School of History

Human Experiments & Human Rights during the Cold War - HI6061

Location Term Level Credits (ECTS) Convenor 2015-16 2016-17 2017-18
Canterbury Autumn and Spring Higher
Higher level module taken in stages 2 and 3 of an undergraduate degree
60 (30) Prof U I D Schmidt inactive active inactive

The information below applies to the 2015-16 session


This Special Subject examines the history of human rights in human experimentation during the Cold War, and traces the development of biological and chemical warfare research from the Second World War through to Allied military research in the 1950s and 1960s. It charts continuity and change in the development of medical ethics standards in modern military research on humans, and assesses the extent to which research subjects were informed of the risks involved in the research.

The module explores Allied war-time research and the international response to news of Nazi medical atrocities. The Nuremberg Medical Trial and the Nuremberg Code are important milestones in the history of informed consent and modern medical ethics. The module looks at the nuclear testing programme that was conducted by the United States and the United Kingdom in the 1950s, and investigates in detail the evolving chemical warfare programme at Porton Down in the United Kingdom where one of the servicemen, Ronald Maddison, died from exposure to the nerve agent sarin in 1953.

The history of research into incapacitants and biological warfare agents is located into a wider context of an evolving system of medical ethics in which non-therapeutic experiments without consent were increasingly seen as unethical and unlawful. Finally, the attempts by veteran groups for recognition and compensation will be examined as part of a wider political history of the Cold War which has shaped our understanding and memory of the more recent past.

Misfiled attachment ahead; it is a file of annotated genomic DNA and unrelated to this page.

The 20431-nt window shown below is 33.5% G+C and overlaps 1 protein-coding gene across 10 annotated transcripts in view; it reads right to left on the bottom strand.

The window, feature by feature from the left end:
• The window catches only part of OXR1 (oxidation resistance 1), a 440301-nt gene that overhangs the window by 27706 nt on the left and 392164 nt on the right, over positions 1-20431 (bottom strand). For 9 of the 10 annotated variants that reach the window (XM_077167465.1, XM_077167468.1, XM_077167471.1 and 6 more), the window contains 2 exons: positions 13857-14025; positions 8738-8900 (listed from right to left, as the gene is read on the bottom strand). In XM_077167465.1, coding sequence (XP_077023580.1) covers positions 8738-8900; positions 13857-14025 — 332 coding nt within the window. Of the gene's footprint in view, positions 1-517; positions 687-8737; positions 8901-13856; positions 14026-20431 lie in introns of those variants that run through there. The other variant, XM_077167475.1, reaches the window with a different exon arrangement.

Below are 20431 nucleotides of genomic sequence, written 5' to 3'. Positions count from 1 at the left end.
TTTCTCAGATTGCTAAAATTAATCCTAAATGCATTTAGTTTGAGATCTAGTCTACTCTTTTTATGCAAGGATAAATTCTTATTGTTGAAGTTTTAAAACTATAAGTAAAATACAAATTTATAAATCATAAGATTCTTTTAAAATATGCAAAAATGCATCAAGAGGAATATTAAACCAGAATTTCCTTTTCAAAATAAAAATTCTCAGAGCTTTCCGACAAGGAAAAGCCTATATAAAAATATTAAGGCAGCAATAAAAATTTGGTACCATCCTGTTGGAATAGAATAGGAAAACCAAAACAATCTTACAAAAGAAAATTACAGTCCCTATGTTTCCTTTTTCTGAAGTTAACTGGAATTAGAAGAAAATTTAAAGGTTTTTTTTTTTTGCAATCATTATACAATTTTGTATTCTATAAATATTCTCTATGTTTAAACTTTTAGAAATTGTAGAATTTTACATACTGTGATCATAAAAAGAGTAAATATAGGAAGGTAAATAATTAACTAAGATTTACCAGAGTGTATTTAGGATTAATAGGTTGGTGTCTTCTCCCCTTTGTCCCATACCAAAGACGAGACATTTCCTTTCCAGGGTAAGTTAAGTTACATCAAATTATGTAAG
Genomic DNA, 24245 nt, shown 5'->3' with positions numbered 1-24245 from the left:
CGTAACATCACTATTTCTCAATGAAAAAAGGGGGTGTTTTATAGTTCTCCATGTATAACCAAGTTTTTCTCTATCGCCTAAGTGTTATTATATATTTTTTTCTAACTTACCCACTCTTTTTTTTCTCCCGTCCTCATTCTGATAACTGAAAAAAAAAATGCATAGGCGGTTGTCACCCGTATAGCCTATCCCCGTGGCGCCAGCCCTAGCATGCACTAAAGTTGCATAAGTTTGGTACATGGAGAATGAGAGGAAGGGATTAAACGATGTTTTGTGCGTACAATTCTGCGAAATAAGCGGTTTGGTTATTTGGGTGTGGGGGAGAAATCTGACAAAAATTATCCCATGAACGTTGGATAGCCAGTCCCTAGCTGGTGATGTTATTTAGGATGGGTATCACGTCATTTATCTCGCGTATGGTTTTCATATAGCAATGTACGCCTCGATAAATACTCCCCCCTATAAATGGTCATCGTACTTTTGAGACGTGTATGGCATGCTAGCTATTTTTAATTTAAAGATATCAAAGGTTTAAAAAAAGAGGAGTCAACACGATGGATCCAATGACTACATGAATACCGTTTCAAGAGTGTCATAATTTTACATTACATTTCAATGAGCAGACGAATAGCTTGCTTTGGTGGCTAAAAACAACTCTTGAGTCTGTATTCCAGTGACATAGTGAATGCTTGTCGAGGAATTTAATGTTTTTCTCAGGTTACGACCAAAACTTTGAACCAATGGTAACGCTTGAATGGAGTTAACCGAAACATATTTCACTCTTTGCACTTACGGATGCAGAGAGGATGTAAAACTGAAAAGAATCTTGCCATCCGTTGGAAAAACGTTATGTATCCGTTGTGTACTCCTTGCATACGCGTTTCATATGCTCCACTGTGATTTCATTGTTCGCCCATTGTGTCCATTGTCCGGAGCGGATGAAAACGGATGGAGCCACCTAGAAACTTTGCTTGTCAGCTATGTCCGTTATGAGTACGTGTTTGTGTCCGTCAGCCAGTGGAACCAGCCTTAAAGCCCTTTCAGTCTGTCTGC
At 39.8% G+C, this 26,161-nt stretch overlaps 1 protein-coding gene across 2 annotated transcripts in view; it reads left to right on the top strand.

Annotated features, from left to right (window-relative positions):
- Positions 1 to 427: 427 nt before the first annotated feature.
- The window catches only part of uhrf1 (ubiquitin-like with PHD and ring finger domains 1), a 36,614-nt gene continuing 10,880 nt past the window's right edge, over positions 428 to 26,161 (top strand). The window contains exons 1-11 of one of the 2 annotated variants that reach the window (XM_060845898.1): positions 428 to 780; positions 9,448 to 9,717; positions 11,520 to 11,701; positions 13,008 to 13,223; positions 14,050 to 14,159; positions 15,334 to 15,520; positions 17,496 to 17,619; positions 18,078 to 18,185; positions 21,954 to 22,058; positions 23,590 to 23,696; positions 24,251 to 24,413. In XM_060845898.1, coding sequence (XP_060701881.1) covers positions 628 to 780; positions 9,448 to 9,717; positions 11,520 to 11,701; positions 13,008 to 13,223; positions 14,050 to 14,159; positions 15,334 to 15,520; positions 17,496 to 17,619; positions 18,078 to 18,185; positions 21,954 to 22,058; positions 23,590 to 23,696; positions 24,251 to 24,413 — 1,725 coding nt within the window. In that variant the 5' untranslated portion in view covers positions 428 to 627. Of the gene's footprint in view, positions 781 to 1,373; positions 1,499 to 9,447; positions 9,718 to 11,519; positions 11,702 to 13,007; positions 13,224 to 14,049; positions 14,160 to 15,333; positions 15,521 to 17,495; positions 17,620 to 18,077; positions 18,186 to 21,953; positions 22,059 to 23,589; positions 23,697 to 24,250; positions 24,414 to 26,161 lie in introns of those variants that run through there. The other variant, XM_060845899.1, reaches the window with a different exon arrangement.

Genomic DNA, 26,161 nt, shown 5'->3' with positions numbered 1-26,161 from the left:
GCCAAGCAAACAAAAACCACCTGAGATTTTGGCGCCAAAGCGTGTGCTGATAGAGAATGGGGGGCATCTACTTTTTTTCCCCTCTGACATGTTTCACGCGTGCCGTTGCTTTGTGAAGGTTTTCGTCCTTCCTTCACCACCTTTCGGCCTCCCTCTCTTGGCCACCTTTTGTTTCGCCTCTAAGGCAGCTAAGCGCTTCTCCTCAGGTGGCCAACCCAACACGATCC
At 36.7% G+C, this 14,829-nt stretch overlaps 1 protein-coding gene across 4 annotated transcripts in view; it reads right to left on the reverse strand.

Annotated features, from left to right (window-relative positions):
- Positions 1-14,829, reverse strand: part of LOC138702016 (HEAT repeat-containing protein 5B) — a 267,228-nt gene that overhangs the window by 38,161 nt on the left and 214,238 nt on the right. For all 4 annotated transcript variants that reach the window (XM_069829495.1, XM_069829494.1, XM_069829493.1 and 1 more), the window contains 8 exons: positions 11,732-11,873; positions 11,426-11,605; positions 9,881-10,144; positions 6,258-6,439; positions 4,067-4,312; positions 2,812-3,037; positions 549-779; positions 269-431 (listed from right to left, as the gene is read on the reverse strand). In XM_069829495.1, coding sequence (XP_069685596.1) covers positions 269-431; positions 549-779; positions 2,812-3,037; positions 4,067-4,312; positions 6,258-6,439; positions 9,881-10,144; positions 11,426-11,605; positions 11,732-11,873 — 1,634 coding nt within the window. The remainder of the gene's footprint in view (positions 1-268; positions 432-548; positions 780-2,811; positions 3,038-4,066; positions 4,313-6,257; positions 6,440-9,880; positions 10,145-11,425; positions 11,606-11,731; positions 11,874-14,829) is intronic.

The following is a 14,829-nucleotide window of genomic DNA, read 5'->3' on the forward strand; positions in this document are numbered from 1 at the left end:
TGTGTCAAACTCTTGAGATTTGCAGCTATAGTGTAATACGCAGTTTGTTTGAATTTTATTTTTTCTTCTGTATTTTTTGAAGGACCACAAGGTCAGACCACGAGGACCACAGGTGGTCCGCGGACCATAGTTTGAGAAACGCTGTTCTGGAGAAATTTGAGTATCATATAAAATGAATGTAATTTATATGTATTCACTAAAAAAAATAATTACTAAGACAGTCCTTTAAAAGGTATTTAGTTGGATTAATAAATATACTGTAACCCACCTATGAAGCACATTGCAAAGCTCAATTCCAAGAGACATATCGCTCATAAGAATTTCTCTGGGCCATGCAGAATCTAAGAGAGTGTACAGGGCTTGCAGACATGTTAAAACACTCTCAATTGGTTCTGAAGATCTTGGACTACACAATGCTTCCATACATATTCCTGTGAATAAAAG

Method of assessment

The module will be assessed by coursework and exam on a 40% coursework and 60% exam ratio. The coursework component will be assessed as follows: 1) 2 x 5,000 word essays, each worth 30% of the coursework mark. 2) 1 x 30-40 minute in-class presentation, worth 20% of the coursework mark. 3) 1 x in-class test (of around 2,000 words), worth 20% of the coursework mark. The exam component will be assessed through in 2 x two–hour exams – which will make up 60% (30% each) of the final mark for the module.

Preliminary reading

  • • D. Avery. (2013) Pathogens for War. Toronto: Toronto University Press • B. Balmer. (2001) Britain and Biological Warfare. Basingstoke: Palgrave • B. Balmer. (2012) Secrecy and Science. Farnham: Ashgate • R. Cooter, M. Harrison, S. Sturdy. (1999) Medicine and Modern Warfare. Amsterdam: Rodopi • M. Gross & D. Carrick. (2012) Military Medical Ethics. Farnham: Ashgate • P.M. Hammond & G.B. Carter. (2002) From Biological Warfare to Healthcare. Basingstoke: Palgrave • J.D. Moreno. (1999). Undue Risk: Secret State Experiments on Humans. New York: Routledge • J.D. Moreno. Mind Wars: Brain Research and National Defence. New York: Dana Press • U. Schmidt & A. Frewer (eds.). (2007) History and Theory of Human Experimentation. London: Steiner • U. Schmidt. (2004) Justice at Nuremberg. Basingstoke: Palgrave • U. Tröhler & S. Reiter-Theil (eds.). (1998) Ethics Codes in Medicine. Aldershot: Ashgate • J.B. Tucker. (2006) War of Nerves: Chemical Warfare from World War I to Al-Qaeda. New York: Doubleday • M. Wheelis et al. (eds.). (2006) Deadly Cultures: Biological Weapons since 1945. Cambridge: Harvard University Press

Learning outcomes


No pre-requisites

School of History, Rutherford College, University of Kent, Canterbury, Kent, CT2 7NX

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Last Updated: 10/11/2011